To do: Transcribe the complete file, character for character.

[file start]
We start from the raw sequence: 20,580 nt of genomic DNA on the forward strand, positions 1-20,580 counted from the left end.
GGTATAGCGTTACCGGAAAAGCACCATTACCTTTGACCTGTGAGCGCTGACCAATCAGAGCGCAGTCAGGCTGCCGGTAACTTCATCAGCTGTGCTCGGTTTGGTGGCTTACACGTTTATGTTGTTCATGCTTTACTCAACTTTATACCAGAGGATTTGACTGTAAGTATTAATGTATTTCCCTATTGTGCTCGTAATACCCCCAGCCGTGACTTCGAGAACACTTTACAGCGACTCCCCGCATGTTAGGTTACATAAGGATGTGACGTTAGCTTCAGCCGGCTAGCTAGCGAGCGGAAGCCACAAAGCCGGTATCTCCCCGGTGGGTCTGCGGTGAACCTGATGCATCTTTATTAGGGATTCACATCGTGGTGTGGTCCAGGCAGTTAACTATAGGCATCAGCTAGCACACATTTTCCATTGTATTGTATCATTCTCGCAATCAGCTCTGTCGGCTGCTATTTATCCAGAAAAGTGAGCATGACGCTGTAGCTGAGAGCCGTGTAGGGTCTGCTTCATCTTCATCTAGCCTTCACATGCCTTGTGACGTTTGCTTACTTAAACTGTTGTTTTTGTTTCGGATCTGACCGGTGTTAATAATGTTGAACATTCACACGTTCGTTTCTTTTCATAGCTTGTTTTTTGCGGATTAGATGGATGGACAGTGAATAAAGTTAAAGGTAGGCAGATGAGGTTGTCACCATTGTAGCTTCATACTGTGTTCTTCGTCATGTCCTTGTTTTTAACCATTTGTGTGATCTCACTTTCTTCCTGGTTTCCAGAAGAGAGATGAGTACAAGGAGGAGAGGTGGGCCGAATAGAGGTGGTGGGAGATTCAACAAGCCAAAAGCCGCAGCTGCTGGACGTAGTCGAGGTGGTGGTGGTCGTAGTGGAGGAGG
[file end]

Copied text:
We start from the raw sequence: 20,580 nt of genomic DNA on the forward strand, positions 1-20,580 counted from the left end.
GGTATAGCGTTACCGGAAAAGCACCATTACCTTTGACCTGTGAGCGCTGACCAATCAGAGCGCAGTCAGGCTGCCGGTAACTTCATCAGCTGTGCTCGGTTTGGTGGCTTACACGTTTATGTTGTTCATGCTTTACTCAACTTTATACCAGAGGATTTGACTGTAAGTATTAATGTATTTCCCTATTGTGCTCGTAATACCCCCAGCCGTGACTTCGAGAACACTTTACAGCGACTCCCCGCATGTTAGGTTACATAAGGATGTGACGTTAGCTTCAGCCGGCTAGCTAGCGAGCGGAAGCCACAAAGCCGGTATCTCCCCGGTGGGTCTGCGGTGAACCTGATGCATCTTTATTAGGGATTCACATCGTGGTGTGGTCCAGGCAGTTAACTATAGGCATCAGCTAGCACACATTTTCCATTGTATTGTATCATTCTCGCAATCAGCTCTGTCGGCTGCTATTTATCCAGAAAAGTGAGCATGACGCTGTAGCTGAGAGCCGTGTAGGGTCTGCTTCATCTTCATCTAGCCTTCACATGCCTTGTGACGTTTGCTTACTTAAACTGTTGTTTTTGTTTCGGATCTGACCGGTGTTAATAATGTTGAACATTCACACGTTCGTTTCTTTTCATAGCTTGTTTTTTGCGGATTAGATGGATGGACAGTGAATAAAGTTAAAGGTAGGCAGATGAGGTTGTCACCATTGTAGCTTCATACTGTGTTCTTCGTCATGTCCTTGTTTTTAACCATTTGTGTGATCTCACTTTCTTCCTGGTTTCCAGAAGAGAGATGAGTACAAGGAGGAGAGGTGGGCCGAATAGAGGTGGTGGGAGATTCAACAAGCCAAAAGCCGCAGCTGCTGGACGTAGTCGAGGTGGTGGTGGTCGTAGTGGAGGAGG